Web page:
What is mastering ?
Mastering optimizes album tracks in terms of color (frequency band equilibrium), dynamic compression (relative perception of attacks and of sustained sounds) and RMS volume (energy emitted by the speakers for a given sound peak).
At MyProds, we usually employ a classic method of mastering, comprised of three steps:
Equalization modifies the color of your mix, in order to provide a more open sound.
2) Analog Compression
Compression links mixed tracks.
From a group of superposed instruments, the sensation of hearing a group playing together, rather than separately, is created.
We use two or three compressors in a row, each bringing its own special touch to the sound.
“Parallel Compression” is a frequently used mastering technique, consisting of mixing compressed and non-compressed sound. This technique provides a good balance between perceived punches and softer sounds.
3) Numerical Limiting
Limiting increases the perceived volume of your music by reducing peak volume and applying positive gain to the global sound. There are two numerical limiting techniques:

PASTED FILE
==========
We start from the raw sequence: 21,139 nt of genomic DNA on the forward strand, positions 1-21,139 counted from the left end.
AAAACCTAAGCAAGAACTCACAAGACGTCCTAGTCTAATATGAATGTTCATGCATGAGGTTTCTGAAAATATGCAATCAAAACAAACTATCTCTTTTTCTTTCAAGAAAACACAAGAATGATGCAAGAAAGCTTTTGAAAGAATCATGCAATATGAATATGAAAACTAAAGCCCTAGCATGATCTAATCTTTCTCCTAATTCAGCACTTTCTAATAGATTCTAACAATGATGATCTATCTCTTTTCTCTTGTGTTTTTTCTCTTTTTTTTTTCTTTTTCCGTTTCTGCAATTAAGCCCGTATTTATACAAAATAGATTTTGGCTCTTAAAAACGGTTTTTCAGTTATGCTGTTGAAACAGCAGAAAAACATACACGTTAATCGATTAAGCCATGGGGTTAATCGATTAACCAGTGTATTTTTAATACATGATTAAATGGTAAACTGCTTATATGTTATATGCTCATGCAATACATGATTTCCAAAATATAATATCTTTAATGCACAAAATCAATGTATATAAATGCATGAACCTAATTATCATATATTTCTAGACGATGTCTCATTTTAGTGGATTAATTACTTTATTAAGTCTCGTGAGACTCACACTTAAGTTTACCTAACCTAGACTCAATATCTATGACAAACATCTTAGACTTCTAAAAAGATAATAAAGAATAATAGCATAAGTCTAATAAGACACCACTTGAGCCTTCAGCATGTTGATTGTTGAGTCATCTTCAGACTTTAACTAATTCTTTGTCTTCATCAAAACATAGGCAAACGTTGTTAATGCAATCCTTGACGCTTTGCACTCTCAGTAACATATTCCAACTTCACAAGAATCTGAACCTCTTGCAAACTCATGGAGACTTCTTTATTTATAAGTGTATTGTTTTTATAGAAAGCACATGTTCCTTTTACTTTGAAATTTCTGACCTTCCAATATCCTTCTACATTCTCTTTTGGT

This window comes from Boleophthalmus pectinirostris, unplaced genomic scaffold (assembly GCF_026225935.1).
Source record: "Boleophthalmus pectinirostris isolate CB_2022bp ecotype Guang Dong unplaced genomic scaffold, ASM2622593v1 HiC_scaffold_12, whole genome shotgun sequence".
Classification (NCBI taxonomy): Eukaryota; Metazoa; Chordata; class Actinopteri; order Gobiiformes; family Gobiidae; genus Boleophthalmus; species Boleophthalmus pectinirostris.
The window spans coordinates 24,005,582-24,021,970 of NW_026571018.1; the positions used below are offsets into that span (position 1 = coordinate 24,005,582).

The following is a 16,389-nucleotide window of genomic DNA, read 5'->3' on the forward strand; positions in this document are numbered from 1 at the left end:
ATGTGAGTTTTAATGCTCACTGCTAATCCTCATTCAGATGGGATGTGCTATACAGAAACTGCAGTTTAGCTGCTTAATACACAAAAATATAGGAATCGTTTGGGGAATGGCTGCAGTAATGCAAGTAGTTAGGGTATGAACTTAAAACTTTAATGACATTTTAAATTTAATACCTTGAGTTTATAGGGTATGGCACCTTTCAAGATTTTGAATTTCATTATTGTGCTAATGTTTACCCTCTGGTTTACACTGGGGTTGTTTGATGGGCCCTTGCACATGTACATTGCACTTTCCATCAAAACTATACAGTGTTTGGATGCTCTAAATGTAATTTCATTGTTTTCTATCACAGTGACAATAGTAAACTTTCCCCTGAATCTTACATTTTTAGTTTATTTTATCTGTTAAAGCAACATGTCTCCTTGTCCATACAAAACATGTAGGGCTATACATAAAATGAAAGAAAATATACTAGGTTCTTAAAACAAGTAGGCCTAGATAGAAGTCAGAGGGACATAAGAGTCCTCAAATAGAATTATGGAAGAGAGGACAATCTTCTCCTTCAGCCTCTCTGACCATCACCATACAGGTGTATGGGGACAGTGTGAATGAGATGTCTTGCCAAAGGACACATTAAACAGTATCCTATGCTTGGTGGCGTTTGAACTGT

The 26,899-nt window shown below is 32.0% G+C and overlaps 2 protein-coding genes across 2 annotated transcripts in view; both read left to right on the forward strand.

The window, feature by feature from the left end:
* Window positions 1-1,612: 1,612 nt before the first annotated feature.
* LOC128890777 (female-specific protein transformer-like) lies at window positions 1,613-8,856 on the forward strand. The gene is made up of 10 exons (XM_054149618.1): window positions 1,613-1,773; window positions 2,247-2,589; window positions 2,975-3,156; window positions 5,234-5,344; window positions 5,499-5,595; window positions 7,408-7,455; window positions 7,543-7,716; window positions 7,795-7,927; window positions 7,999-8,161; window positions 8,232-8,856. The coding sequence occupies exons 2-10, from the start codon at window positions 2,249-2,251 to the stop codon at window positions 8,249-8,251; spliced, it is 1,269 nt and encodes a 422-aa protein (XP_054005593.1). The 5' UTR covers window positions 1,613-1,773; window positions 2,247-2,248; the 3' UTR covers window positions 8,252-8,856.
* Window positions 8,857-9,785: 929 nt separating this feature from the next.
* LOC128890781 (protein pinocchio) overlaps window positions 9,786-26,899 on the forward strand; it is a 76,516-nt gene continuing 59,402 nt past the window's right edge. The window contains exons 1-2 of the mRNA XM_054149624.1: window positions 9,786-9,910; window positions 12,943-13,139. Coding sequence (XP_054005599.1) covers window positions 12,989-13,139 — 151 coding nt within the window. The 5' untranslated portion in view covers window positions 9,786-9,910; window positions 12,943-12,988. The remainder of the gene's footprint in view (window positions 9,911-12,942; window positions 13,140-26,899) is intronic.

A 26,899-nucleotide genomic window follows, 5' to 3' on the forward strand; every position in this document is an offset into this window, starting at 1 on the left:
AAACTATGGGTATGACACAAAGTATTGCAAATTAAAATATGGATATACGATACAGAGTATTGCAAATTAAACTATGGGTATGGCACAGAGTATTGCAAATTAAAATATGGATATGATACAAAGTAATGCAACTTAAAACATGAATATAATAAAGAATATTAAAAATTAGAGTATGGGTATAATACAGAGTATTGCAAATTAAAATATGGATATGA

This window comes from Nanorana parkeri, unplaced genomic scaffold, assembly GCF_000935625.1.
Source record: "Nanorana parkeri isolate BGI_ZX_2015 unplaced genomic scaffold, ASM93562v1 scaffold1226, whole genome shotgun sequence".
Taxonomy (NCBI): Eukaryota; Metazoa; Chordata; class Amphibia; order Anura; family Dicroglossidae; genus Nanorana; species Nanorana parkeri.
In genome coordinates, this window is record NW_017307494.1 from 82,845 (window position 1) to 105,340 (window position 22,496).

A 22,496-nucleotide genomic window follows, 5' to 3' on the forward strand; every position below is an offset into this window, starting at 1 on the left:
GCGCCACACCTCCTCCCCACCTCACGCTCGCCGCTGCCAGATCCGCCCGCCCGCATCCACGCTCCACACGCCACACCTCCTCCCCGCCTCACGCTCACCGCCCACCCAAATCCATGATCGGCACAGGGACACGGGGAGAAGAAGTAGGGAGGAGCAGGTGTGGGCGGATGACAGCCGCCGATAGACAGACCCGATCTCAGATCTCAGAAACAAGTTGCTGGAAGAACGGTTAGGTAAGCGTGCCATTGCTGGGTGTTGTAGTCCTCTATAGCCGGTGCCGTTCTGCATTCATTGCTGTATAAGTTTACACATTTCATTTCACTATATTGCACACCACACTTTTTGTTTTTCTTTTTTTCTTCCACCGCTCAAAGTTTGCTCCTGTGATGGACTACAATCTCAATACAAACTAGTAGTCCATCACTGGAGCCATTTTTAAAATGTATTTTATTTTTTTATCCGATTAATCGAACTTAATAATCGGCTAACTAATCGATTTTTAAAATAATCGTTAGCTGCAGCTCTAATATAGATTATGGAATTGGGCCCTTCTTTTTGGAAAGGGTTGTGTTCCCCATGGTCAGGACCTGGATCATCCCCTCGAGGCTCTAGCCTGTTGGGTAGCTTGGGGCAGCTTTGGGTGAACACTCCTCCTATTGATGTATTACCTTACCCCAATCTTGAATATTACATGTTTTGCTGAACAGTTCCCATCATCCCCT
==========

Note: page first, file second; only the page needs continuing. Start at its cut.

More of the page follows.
- Hard Clipping: Pushing A/D converters to the limit at the end of the mastering process naturally results in sharp-edged clipping. This technique is only useful with high quality converters (PrismSound, Lavry Gold, etc.),
- Soft Clipping: In this case, a specific software or hardware clips the signal. The look-ahead function (the ability to anticipate the signal) therefore allows for a softer reaction and a good command of the gain reduction curve.
In mastering, it is possible to use the Stereo Processing signal (Left and Right) or the Mid/Side processing signal (Left+Right and Right+Left). The latter, known as M/S Processing, is very powerful for playing with the stereo width of your music or for mastering music destined for vinyls.
In fact, lateral displacement of the needle on a vinyl corresponds to the “Left+Right” system, and vertical sound displacement corresponds to the “Left-Right” system.
Effective management of these two systems allows the needle to move fluidly, and thus, provides high quality sound.
In the mastering chain, it can be interesting to add peripheral devices (equalizers or compressors) equipped with tubes or transformers, which enrich sound harmony and allow for a fuller sound.